Thursday, June 1, 2017

2016/17 Winter Upgrades

November 2016 - March 2017

'75 K5 Blazer

In July of 2016, I broke the transmission casing where it mounts to the transfer case.  Even though I had a brace from the case to the frame, it still broke.  Luckily for us, we were able to wheel the rest of that weekend.  

I really didn't want to spend money of a transmission, when it could just break again.  This is my second transmission to break at this spot.  We were going up a double step trail at Rush Springs and it made an audible.  My solution was to clean the broken areas, and have my friend Tyler weld it back, which he did.

I then bought a transfer case brace kit made by TMR and sold by Daves Offroad Supply. To install the brace, I needed to beef up my crossmember, or built a better one.  I chose to yet again, save money by adding a 1/4" plate to the bottom of the OEM x-member.

Mad props to Tyler for helping with the welding.  While I was trying to finish the X-member, I was also building the brace I got in the kit, as well as a new side brace, made from just a bushing and chunk of scrap metal.

While I was working right next to the old mufflers, I decided to cut them off and replace them with some newer ones.  I used flexible exhaust tubing from my pipe to the muffler.  then just plumbers taped it to the frame.

On days that I couldn't work on the braces, I worked on the shifter instead.  I horse traded for a B&M shifter, and mutated it with a longer handle, and mounted the whole jazz on a plate welded to the removable section of my tubework.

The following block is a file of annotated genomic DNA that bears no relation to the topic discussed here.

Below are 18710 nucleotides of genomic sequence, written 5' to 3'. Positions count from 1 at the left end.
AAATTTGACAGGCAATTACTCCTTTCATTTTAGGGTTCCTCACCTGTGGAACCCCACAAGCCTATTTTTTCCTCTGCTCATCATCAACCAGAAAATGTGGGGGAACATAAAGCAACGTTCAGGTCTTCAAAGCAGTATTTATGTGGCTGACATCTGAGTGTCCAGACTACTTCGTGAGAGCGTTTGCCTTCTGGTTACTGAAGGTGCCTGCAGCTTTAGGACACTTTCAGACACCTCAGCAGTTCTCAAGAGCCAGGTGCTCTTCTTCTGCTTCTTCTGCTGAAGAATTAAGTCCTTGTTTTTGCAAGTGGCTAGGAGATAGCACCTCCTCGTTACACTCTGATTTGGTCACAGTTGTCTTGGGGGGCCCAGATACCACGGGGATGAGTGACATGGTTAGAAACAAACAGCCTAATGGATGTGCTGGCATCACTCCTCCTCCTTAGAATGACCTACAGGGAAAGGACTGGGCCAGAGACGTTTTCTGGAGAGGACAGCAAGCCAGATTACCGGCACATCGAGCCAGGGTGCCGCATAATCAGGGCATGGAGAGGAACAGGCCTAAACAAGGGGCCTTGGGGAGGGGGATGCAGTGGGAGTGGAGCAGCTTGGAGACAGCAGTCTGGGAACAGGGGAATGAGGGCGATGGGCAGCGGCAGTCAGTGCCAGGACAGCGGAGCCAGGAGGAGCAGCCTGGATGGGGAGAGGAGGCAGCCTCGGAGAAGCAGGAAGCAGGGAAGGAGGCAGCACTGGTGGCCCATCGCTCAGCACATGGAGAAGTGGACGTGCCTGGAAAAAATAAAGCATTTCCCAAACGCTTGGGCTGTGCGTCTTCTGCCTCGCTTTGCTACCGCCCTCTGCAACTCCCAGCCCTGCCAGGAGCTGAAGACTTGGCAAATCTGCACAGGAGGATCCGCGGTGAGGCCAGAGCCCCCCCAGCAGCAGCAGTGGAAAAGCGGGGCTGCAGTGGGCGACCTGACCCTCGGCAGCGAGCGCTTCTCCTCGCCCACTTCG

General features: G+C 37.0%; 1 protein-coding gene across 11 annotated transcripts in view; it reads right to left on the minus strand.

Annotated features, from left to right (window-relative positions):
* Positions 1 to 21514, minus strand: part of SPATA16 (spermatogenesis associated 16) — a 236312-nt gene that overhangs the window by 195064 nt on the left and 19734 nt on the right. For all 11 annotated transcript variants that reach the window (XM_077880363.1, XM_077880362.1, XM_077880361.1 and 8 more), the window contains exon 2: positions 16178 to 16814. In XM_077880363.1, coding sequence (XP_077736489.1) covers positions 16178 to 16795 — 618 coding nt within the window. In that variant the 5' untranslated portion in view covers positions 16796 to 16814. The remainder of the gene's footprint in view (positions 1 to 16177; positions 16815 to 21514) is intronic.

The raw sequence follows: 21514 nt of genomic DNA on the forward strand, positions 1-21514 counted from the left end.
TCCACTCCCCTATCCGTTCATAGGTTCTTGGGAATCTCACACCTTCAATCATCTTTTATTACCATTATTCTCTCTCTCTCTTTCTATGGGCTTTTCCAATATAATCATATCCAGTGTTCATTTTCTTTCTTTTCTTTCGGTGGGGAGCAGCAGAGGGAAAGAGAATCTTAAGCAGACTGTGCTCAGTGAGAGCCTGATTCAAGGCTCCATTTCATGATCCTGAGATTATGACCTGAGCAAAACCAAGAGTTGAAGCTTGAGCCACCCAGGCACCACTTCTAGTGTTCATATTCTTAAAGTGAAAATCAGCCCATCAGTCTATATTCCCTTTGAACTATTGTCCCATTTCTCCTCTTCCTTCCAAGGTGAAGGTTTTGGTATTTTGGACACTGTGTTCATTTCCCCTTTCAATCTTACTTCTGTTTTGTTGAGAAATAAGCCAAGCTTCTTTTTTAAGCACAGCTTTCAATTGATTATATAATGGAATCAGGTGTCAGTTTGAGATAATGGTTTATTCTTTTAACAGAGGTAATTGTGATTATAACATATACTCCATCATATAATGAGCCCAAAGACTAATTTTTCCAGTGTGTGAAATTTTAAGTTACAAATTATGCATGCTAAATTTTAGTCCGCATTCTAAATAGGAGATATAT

Now that I had a cable shifter, i needed to figure out how to route it to the linkage at the tranny.  I wanted to keep the ability to remove everything to access the top of the tranny. I also had an ugly hole in the cover from the old shifter.  I ended up getting a rough cover from a friend, and mated the two together.

I had Tyler weld it all together, then I cut a new hole for the twin sticks.  As far as the cable is concerned, I cut a metal bushing sleeve in half to make a tunnel to the underside of the truck.

Once the shifter cable was avoided, I started researching twin stick boot availability,  I searched pretty good and only found 2 types, both similar and both equally crappy.  After giving up on the prefab option, i started searching any cool single boot.  Since it was tax time, i took artist liberty and made the best I could without getting ridiculous. I found a 1965 Mustang leather boot I liked and then bought two.

I paid a local auto upholstery shop to mate the two boots and add material on the bottom.  
My supervisor at work made an aluminum ring to hold the boot down.

Once it was complete I had an old friend of mine do some painting on it.  Mike hand designed a 138 logo, as well as a shift pattern next to the twin sticks.  I wanted a lawn mower style shift pattern but different.  He came up with 3 mountains (symbolism for myself and 2 daughters) for low range, and a highway for high, It turned out really good, in my opinion.

I also replaced the worn out front shackles with beefier ORD units.  Its instantly added some lift, got the leaf off the frame and looks generally safer.

The last thing I did was replace the shocks.  They were dead. I watched a bunch of videos and read up on how to measure them, then tackled it.  Again, Tyler was there to assist.  He worked the forklift while I got the numbers.  After which, I did the math, which sucked.

So, to summarize, I fixed a broken transmission, then upgraded the crossmember so I could build off of it with two new T-case braces.  I then cut the old exhaust behind the front wheel, replaced the donut gaskets at the manifold, attached flexible tubing to new mufflers and secured them to the under carriage.  I then completely rebuilt the removable interior transmission cover adding a shifter cable tube and a custom made twin stick boot made from 2 1965 Mustangs. I then added shocks to smooth out the ride.  I finished some time in March, just in time to wheel in April.

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